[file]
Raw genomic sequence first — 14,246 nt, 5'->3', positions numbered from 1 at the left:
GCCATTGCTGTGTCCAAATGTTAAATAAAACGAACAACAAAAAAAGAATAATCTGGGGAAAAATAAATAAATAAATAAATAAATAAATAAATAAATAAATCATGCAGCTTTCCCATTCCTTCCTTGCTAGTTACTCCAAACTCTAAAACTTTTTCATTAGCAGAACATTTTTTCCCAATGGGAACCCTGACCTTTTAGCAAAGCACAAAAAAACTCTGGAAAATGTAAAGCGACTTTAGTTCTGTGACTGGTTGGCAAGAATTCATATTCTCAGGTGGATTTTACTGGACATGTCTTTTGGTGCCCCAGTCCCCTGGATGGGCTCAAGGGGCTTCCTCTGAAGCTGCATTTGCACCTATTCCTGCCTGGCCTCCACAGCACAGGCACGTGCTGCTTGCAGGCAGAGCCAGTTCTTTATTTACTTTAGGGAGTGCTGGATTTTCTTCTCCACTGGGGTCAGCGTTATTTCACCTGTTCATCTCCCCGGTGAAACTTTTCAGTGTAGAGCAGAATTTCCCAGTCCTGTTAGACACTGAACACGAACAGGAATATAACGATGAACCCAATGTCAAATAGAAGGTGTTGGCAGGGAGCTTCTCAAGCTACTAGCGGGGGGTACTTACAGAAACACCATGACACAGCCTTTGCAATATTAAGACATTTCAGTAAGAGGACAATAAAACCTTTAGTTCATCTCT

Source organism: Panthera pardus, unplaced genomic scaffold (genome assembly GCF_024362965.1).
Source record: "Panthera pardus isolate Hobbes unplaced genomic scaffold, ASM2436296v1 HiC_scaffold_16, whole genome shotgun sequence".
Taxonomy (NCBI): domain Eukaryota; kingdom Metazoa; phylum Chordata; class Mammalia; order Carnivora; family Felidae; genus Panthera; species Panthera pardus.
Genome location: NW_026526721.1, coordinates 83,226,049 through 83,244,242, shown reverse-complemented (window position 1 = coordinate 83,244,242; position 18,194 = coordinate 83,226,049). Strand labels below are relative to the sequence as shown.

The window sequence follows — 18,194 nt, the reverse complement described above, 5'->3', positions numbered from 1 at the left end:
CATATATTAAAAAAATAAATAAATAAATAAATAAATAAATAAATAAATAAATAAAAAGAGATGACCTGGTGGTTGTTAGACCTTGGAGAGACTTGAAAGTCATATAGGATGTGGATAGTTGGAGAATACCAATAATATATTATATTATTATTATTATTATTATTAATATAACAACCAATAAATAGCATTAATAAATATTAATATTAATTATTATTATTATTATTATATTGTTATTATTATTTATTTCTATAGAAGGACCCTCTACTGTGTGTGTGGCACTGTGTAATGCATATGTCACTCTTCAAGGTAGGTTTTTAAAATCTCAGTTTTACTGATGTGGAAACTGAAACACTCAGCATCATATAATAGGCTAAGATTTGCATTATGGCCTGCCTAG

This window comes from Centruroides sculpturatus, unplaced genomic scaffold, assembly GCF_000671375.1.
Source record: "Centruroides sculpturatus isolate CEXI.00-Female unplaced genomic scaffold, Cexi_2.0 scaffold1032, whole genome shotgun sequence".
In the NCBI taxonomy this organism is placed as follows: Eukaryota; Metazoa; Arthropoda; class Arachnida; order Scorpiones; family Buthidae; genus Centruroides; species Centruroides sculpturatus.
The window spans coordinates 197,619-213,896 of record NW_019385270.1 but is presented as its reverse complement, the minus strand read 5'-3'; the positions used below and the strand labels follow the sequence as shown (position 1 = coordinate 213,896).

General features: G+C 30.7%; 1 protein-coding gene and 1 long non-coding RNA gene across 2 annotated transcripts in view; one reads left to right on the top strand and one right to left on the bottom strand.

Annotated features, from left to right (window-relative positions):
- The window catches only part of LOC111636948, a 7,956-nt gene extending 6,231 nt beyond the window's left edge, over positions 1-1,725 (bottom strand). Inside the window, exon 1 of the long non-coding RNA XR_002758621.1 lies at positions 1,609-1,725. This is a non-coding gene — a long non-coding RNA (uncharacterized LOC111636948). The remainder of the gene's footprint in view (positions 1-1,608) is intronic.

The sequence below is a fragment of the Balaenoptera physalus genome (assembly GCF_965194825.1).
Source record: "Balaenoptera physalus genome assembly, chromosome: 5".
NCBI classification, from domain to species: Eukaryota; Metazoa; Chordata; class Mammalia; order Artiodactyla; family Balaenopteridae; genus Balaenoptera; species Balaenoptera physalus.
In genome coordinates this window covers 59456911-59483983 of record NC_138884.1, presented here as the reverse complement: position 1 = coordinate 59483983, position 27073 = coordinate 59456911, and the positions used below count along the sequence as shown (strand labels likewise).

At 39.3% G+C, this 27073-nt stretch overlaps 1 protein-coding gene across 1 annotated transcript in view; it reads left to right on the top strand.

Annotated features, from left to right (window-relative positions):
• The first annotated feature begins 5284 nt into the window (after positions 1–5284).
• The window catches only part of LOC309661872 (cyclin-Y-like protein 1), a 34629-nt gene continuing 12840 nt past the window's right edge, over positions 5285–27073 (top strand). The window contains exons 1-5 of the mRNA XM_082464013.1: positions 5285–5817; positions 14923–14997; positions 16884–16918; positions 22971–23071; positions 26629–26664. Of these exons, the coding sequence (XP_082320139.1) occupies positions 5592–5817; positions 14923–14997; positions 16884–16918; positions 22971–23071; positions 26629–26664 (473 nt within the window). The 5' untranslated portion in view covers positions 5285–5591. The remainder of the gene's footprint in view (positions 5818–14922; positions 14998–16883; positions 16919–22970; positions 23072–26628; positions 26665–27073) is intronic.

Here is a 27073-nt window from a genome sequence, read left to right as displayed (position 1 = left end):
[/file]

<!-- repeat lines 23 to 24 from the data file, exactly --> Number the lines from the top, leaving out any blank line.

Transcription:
• The window catches only part of LOC309661872 (cyclin-Y-like protein 1), a 34629-nt gene continuing 12840 nt past the window's right edge, over positions 5285–27073 (top strand). The window contains exons 1-5 of the mRNA XM_082464013.1: positions 5285–5817; positions 14923–14997; positions 16884–16918; positions 22971–23071; positions 26629–26664. Of these exons, the coding sequence (XP_082320139.1) occupies positions 5592–5817; positions 14923–14997; positions 16884–16918; positions 22971–23071; positions 26629–26664 (473 nt within the window). The 5' untranslated portion in view covers positions 5285–5591. The remainder of the gene's footprint in view (positions 5818–14922; positions 14998–16883; positions 16919–22970; positions 23072–26628; positions 26665–27073) is intronic.

Here is a 27073-nt window from a genome sequence, read left to right as displayed (position 1 = left end):